Launching today, the Hackers! newspaper is an exciting new idea aimed at doing things you're not supposed to do. A quarterly paper edited by Leila Johnston, fresh from a highly entertaining live-on-Skype interview with Dominic Diamond at Playful '10, it features articles on wide range of subjects, from hacking time to side-channel attacks and even Victorian hackers.
Whilst print is meant to be dead, these kind of short-run magazines might just prosper when every piece of breaking news has moved online, allowing the real analog, offline style of journalism to find its home in foldable, shareable newspapers. I was fortunate to spent a couple of days discussing hyper-local news with Mark Stone recently, and the Hackers papers draws some lines between cultural journalism and zines, the self-made, independent publications celebrated by events like the London Zine Symposium.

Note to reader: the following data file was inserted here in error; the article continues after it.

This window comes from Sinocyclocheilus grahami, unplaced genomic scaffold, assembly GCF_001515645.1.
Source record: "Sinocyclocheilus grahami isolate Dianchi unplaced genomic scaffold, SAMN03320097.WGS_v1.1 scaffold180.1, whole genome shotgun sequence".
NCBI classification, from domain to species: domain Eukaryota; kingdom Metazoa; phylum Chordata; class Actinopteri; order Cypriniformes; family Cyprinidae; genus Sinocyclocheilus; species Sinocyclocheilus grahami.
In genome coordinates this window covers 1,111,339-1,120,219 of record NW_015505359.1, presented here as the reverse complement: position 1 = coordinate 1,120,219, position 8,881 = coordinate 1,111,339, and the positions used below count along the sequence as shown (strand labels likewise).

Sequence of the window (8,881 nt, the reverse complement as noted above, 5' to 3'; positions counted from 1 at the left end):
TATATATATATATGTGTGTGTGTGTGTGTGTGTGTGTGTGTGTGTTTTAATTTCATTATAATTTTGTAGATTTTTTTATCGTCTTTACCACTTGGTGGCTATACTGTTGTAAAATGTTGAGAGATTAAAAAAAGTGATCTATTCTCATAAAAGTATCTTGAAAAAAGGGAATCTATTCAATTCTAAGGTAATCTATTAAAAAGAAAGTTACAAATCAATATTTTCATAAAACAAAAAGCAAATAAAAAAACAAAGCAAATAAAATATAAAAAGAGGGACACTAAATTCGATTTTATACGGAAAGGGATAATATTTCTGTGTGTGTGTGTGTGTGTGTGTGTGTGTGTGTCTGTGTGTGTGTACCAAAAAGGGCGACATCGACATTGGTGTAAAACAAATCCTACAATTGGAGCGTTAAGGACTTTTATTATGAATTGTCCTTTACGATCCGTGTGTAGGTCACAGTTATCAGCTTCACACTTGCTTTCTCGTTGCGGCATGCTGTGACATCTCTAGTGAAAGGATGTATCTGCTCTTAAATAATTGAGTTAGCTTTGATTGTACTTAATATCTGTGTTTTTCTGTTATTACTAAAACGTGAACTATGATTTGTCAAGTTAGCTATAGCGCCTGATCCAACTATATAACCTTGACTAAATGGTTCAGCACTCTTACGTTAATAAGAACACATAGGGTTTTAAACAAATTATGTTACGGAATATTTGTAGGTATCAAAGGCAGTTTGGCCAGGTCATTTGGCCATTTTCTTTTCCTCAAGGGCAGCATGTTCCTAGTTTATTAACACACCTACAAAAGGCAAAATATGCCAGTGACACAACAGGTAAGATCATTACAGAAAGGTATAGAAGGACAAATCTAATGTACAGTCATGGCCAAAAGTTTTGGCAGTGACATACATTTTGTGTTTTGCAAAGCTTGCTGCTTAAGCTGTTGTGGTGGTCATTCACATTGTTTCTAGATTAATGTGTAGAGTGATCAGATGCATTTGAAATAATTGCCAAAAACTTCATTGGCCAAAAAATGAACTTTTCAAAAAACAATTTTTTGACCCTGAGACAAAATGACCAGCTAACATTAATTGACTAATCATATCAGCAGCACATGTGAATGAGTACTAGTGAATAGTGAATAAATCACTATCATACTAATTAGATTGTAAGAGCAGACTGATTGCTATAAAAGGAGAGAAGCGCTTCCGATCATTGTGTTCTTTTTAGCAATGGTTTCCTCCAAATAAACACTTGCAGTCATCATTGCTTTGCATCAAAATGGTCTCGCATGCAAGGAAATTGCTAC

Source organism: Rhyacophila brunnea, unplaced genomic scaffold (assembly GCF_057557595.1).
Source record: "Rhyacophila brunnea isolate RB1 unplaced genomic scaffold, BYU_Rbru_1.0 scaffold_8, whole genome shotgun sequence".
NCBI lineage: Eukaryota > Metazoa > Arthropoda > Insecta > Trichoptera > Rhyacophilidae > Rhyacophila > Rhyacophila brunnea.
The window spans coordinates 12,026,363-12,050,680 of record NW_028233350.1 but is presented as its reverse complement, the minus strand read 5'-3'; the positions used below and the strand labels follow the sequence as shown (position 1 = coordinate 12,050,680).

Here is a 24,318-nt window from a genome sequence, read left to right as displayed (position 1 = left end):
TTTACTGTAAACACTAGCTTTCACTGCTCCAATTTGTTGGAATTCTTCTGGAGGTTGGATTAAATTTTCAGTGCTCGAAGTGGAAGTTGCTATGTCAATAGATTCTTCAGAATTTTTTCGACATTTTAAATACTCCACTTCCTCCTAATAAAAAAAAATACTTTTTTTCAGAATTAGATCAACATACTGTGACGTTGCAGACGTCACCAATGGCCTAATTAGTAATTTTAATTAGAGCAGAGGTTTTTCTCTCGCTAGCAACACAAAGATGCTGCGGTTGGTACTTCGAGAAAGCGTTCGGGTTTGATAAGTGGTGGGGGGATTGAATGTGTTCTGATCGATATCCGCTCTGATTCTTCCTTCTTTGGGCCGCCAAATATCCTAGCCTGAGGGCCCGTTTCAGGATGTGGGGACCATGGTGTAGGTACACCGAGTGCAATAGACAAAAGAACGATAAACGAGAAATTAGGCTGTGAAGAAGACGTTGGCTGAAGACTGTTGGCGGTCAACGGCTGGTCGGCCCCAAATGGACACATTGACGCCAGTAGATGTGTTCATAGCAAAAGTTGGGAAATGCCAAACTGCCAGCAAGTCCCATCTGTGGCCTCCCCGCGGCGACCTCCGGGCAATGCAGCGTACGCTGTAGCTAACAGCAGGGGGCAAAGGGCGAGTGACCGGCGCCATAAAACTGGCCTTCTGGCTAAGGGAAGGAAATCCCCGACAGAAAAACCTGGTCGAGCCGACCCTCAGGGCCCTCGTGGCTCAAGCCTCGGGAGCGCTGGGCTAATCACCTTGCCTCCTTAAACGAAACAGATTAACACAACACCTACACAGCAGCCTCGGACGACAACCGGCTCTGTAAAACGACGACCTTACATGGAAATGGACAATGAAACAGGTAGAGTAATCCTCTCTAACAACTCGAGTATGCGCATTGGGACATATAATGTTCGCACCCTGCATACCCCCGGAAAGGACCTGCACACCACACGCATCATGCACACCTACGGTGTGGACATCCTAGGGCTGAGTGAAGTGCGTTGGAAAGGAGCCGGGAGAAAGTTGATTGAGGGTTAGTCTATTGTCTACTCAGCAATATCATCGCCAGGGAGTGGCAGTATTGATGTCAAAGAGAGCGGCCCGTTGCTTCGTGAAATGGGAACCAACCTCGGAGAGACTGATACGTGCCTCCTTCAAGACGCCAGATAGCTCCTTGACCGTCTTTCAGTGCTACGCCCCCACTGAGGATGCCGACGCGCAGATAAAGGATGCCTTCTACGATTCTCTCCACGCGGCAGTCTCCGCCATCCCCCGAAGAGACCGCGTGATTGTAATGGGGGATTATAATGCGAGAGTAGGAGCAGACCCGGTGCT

Why Hackers? I kept seeing this very fresh, very motivated creativity everywhere, individuals quietly looking for possibilities to subvert and improve given systems and technologies with their ideas and refusing to accept that it can’t be done. There was a shared attitude, but no single place to go to find it all. So I felt there was a gap for a new publication, respectfully and professionally produced, but made in the spirit of hacking rather than simply reporting on it. Hacking now has many meanings - it’s as much about ingenious problem-solving as it is about mischief, and that’s definitely something to celebrate.
Elsewhere, Leila has recently written about hackers-turned-good for WIRED UK and previously created All The Rage, described as a free, funny magazine for unusual people.
Hackers! is a Newspaper Club project, and I've been lucky enough to have worked on some of the content for the launch issue. There's a limited number of copies available, so the best advice is to contact the editor order a copy here in order to get hold of a copy.